Steve Altes

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Steve Altes
Born (1962-11-13) November 13, 1962 (age 61)
EducationS.B. (Aeronautics and Astronautics), S.M. (Aeronautics and Astronautics), S.M. (Technology and Policy)
Alma materMassachusetts Institute of Technology
  • Writer
  • graphic novelist
  • engineer
Known forhumorous adventure essays, Geeks & Greeks
SpouseDiana Jellinek
AwardsNational Medal of Technology

Steve Altes (born November 13, 1962) is an American writer and former aerospace engineer. He writes humorous essays about his misadventures.[1]

Early life[edit]

Altes was born on November 13, 1962, in Syracuse, New York. He graduated from Fayetteville-Manlius High School in Manlius in 1980.[2] In high school, Altes once ran a track meet in clown make-up.[1] In 2000, when Altes was inducted into the Fayetteville-Manlius Hall of Distinction as one of the high school's "notable alumni", he acknowledged the dichotomy in his career segue from engineering to entertainment, saying, "I owe a tremendous debt to those dedicated teachers for the serious half of my career. For the silly half, I’d like to thank all the class clowns."[3]


Altes holds three degrees from the Massachusetts Institute of Technology (MIT): S.B., Aeronautics and Astronautics, 1984; S.M., Aeronautics and Astronautics, 1986; and S.M., Technology and Policy, 1986.[4]

In 1982, Altes was part of the MIT team that set a world land-speed record for a human-powered vehicle using a five-person, forty-foot-long "bicycle".[1] His master's thesis, "The Aerospace Plane: Technological Feasibility and Policy Implications",[5] was reviewed by James Fallows in The New York Review of Books in 1986.[6]

After college, Altes worked as a space policy analyst for the Congressional Office of Technology Assessment.[1] He left Congress for a position as program control manager for the Pegasus air-launched space booster at Orbital Sciences Corporation. In 1991, Altes was part of the Orbital Sciences team that was awarded the National Medal of Technology (the United States' highest award for technological achievement) by President George H. W. Bush for developing Pegasus.[7] He is a co-recipient of the 1990 Smithsonian National Air and Space Museum Trophy for Current Achievement in Aerospace.[8]

Due to his varied endeavors in the fields of engineering and entertainment, Altes is sometimes listed as one of MIT's more "notable alumni".[9]


In the mid-1990s, Altes left engineering for a career in entertainment and writing.


Altes has written a series of first-person participatory adventure essays about experiences such as:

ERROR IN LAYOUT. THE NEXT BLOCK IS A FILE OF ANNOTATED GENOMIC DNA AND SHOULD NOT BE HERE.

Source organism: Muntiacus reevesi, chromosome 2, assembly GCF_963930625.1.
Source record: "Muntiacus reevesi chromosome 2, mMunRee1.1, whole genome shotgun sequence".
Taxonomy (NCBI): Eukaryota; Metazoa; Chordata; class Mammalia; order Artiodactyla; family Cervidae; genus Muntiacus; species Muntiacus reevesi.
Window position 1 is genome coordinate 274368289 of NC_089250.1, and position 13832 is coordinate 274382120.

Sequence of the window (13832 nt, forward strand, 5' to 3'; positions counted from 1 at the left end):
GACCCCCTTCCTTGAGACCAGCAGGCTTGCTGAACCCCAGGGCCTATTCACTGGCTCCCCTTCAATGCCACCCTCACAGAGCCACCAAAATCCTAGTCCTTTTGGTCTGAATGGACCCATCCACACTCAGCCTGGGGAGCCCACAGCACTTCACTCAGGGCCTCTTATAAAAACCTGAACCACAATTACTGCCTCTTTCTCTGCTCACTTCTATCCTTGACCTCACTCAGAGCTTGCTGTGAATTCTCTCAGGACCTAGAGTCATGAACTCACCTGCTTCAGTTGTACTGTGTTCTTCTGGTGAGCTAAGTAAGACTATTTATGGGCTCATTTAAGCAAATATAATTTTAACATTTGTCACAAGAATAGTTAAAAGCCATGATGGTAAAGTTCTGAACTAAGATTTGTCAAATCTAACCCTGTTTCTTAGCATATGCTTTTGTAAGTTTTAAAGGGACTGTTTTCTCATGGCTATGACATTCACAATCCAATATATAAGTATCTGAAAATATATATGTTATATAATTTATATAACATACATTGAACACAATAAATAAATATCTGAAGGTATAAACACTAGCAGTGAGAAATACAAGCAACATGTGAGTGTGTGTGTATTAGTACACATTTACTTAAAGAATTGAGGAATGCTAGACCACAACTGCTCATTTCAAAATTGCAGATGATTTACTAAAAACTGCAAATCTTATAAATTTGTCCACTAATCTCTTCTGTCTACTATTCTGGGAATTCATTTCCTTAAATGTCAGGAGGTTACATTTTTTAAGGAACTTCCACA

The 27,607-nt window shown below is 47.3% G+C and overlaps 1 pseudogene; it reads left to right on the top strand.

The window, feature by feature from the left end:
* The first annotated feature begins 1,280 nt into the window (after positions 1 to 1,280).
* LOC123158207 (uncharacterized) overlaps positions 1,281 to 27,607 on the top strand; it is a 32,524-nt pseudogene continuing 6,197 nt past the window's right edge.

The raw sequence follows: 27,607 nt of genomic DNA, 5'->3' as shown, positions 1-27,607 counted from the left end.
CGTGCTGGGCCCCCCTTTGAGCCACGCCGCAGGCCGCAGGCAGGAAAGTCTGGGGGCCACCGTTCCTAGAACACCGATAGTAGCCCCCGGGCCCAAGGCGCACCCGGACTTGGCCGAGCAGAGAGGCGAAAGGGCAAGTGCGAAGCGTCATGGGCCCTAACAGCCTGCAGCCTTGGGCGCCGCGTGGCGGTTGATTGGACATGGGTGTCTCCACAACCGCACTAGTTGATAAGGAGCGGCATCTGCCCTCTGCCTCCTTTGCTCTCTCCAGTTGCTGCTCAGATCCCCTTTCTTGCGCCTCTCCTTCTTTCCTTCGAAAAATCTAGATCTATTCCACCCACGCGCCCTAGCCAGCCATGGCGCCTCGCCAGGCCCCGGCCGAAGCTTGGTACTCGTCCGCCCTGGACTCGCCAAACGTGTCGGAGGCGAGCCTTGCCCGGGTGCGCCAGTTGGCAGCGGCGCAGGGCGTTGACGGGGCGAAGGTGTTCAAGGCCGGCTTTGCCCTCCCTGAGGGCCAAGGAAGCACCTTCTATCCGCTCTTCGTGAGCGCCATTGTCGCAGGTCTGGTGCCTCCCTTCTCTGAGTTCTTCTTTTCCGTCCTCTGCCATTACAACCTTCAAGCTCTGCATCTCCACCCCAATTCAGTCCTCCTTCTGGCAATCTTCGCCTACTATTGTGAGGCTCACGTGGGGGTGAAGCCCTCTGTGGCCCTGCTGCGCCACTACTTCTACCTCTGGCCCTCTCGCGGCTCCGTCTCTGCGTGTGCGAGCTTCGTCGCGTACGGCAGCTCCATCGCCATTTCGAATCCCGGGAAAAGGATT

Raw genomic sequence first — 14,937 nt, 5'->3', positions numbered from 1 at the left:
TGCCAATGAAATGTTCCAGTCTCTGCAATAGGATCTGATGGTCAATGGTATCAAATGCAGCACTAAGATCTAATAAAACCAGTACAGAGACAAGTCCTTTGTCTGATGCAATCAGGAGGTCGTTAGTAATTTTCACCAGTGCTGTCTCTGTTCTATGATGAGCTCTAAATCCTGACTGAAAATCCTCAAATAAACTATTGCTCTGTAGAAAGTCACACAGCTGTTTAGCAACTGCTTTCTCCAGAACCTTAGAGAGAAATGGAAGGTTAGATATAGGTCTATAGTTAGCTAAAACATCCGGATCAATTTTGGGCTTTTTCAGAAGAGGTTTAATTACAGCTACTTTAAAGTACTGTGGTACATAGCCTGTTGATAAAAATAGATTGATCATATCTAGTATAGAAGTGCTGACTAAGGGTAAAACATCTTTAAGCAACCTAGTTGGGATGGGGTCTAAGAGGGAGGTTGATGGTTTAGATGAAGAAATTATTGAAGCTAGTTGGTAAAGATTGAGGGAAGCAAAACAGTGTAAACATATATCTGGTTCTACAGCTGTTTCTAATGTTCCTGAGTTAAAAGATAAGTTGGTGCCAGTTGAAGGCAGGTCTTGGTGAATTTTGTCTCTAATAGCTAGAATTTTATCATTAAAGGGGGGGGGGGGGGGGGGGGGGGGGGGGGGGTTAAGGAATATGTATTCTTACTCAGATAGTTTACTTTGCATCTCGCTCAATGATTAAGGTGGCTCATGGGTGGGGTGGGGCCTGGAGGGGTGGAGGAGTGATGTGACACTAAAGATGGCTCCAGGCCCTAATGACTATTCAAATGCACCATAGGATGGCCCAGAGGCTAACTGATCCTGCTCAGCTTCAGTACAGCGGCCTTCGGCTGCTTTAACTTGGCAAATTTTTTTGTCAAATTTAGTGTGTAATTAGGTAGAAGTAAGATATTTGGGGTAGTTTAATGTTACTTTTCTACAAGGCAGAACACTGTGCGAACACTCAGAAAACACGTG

These essays have appeared in magazines and newspapers like Salon,[18] The Washington Post,[12] the Los Angeles Times,[17] The Christian Science Monitor,[19] Capital Style,[20] The Writer,[14] Urban Male Magazine,[21] Funny Times[22] and P.O.V.[15]


In 1997, Altes's The Little Book of Bad Business Advice was published by St. Martin's Press.

In 2001, a sequel, If You Jam the Copier, Bolt was published by Andrews McMeel Publishing.[23]

In 2005, Altes was a contributor to Michael J. Rosen's anthology, May Contain Nuts: A Very Loose Canon of American Humor. His piece satirized his career as a male model.[24]

In 2006, the humor editor Judy Brown selected twenty of Altes's jokes to appear in her anthology Joke Express: Instant Delivery of 1,424 Funny Bits from the Best Comedians.[25]

In 2014, Altes ran a Kickstarter[26] campaign which raised $43,098 to finance the illustration of a graphic novel he had written about hacks at MIT, titled Geeks & Greeks.[27][28] The graphic novel was illustrated by Andy Fish and was published in 2016 to generally positive reviews.[29]

Film appearances[edit]

Altes has appeared in a number of films and television shows after being accidentally "discovered" and cast as a German terrorist in Die Hard With a Vengeance in 1995.[1][30]

Year Film Role
1995 Die Hard With a Vengeance German terrorist
1997 Shadow Conspiracy[31] Secret Service agent
1999 Girl, Interrupted Medic
2000 Hollow Man Dad

Print modeling[edit]

Altes has worked as a commercial print model and hand model.[13][32]


Altes has also been:


  • 1991 - National Medal of Technology (co-recipient)
  • 1990 - National Air and Space Museum Trophy for Current Achievement in Aerospace (co-recipient)


Altes lives in the Los Angeles area and is married to Diana Jellinek, an acting coach.[35]


  1. ^ a b c d e "Model/Actor/Scientist Adds Writer to Resume". Lawrence Journal-World. Lawrence, KS. 1998-09-10.
  2. ^ "Valedictorian Tradition Scrapped at High Schools". The Washington Times. Washington, DC. May 7, 1999.
  3. ^ "Hall of Distinction Inductees". Manlius, NY. June 1, 2000.
  4. ^ "MIT Graduate Inspires Crowd with Life Experience". The Tech (MIT). Washington, DC. December 1, 1998.
  5. ^ "The Aerospace Plane: Technological Feasibility and Policy Implications" (PDF). May 1, 1986. Archived from the original (PDF) on September 5, 2014.
  6. ^ "The Americans in Space". The New York Review of Books. New York City. December 18, 1986.